The Inter American Press Association (IAPA) is asking that nothing be ruled out before investigating the motives. "We have gathered sufficient experience in these last few years to feel that there should be no pre-judgment of any action against a journalist until exhaustive and conclusive investigations are carried out," IAPA said.

According to ARTICLE 19, this is the first time there has been a reported killing of a journalist in Mexico City since November 2006 - around the same time the offensive against drug trafficking started.

This crime brings the total number of journalists killed in Mexico to 80 since 2000, six of which were against women, according to Reporters without Borders (RSF). Mexico leads Latin America as the most dangerous country in the region for journalists. Eight journalists have been killed in Mexico in 2011, says ARTICLE 19.

Related stories on
- Two journalists killed in Mexico City:




The World Association of Newspapers and News Publishers (WAN-IFRA) is inviting nominations for the 2012 Golden Pen of Freedom Award, the annual prize which honours an individual or group for outstanding action in the cause of press freedom. Hurry: the deadline for nominations is 16 September 2011.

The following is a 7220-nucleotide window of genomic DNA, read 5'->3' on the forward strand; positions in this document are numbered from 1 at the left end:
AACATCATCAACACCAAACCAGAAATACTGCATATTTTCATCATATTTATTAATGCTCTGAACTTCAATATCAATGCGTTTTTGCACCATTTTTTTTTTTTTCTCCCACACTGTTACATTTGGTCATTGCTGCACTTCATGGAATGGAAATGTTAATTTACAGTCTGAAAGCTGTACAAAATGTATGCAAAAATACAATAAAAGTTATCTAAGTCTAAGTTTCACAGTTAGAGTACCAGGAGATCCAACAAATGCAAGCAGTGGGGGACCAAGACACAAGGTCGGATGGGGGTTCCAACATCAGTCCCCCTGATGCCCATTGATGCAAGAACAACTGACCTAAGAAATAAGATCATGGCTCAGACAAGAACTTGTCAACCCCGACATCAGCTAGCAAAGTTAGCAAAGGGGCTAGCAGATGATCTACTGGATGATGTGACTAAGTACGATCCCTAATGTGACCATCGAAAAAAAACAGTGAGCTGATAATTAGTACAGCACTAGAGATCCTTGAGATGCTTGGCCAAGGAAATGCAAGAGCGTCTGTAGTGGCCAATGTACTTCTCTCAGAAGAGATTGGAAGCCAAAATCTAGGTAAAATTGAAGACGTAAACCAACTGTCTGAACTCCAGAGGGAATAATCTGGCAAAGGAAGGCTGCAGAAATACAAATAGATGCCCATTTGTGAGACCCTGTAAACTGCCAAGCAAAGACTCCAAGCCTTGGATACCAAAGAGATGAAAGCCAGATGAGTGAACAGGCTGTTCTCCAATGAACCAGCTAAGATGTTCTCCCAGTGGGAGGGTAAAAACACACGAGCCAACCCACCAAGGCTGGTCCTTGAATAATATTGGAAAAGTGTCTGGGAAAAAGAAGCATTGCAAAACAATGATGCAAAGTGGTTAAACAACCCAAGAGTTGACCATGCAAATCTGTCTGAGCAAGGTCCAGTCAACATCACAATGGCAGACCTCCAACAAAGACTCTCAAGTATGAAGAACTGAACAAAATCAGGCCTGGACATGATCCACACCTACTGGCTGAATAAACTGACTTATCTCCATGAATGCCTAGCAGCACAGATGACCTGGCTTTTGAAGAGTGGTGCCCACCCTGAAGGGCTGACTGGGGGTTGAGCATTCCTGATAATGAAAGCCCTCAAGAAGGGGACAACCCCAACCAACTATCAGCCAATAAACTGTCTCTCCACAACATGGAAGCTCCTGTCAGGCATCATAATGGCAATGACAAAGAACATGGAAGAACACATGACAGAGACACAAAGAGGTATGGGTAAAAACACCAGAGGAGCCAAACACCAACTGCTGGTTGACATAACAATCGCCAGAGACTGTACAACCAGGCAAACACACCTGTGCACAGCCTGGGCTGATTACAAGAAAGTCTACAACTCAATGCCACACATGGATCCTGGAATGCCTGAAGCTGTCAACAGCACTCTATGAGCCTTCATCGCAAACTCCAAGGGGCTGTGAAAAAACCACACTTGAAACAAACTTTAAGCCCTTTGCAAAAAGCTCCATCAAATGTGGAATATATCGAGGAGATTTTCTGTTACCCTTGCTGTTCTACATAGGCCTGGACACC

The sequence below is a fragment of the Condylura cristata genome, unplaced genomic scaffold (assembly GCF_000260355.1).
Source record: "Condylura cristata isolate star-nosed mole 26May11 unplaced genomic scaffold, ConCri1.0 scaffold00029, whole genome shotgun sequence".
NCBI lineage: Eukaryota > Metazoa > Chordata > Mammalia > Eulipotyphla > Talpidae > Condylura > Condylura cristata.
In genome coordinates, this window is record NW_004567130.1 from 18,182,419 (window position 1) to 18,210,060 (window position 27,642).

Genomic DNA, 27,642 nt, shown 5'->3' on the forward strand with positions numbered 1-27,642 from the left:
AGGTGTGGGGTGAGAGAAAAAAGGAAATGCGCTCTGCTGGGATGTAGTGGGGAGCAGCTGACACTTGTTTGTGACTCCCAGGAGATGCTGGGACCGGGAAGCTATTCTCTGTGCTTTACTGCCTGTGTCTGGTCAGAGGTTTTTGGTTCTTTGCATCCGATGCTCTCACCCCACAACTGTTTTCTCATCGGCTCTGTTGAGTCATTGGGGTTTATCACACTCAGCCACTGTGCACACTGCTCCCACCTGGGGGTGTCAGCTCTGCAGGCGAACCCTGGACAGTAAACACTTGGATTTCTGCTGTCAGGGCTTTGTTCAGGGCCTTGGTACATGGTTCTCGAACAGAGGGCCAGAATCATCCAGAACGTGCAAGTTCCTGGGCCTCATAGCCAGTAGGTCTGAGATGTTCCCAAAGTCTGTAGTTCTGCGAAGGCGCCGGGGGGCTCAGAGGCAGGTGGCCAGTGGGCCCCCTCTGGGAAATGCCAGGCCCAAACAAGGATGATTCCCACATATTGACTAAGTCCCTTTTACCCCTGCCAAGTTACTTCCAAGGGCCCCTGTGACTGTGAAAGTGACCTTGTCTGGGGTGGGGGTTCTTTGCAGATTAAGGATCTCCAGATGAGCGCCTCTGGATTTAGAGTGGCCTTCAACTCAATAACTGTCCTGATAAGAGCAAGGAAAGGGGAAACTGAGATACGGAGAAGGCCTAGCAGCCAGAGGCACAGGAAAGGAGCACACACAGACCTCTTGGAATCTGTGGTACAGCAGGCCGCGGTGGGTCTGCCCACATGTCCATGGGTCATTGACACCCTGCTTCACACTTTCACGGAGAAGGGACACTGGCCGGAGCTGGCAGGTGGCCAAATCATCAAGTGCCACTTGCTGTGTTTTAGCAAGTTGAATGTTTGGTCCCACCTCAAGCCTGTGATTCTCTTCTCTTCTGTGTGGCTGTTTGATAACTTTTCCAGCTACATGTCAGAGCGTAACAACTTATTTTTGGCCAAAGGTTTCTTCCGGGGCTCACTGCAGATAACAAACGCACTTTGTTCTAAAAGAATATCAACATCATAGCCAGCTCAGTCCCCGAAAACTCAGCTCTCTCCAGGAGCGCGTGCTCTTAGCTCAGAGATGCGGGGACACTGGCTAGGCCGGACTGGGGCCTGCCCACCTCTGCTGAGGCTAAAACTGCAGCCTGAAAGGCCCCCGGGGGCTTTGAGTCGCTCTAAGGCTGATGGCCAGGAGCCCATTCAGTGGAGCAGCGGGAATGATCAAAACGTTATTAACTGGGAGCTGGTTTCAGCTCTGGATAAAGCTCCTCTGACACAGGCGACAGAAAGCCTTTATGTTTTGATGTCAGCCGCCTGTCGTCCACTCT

Past laureates include Dawit Isaak, the Eritrean writer, poet and publisher currently jailed by Eritrean authorities; and Ahmad Zeid-Abadi, an Iranian journalist and political analyst who was imprisoned following Iran's disputed presidential election in June 2009.

Please send your nominations to Alison Meston at alison.meston (@) by 16 September 2011. Provide your name and contact details, plus the name of the nominee and a brief statement as to why you are nominating them.

For more information on the Golden Pen of Freedom, click